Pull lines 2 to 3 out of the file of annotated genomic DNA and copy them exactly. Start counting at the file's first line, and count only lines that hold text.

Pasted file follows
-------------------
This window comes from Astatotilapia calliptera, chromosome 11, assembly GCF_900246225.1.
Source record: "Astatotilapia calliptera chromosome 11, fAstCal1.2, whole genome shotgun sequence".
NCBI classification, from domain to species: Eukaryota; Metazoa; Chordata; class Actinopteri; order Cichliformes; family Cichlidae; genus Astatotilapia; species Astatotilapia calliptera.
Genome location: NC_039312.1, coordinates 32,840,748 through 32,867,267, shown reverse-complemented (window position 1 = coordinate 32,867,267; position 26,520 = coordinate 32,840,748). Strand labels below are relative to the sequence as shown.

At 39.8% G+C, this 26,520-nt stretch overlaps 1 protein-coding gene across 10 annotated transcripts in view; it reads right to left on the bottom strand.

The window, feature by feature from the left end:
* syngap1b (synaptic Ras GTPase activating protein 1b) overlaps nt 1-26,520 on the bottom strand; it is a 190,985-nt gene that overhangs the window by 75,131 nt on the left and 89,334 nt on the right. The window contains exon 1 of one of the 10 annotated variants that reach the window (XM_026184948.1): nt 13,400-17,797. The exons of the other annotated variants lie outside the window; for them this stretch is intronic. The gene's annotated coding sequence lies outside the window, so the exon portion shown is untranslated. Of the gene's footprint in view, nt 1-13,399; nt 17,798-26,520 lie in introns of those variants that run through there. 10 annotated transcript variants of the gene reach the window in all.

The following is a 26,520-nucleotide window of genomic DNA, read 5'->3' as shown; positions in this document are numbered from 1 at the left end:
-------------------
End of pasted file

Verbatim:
Source record: "Astatotilapia calliptera chromosome 11, fAstCal1.2, whole genome shotgun sequence".
NCBI classification, from domain to species: Eukaryota; Metazoa; Chordata; class Actinopteri; order Cichliformes; family Cichlidae; genus Astatotilapia; species Astatotilapia calliptera.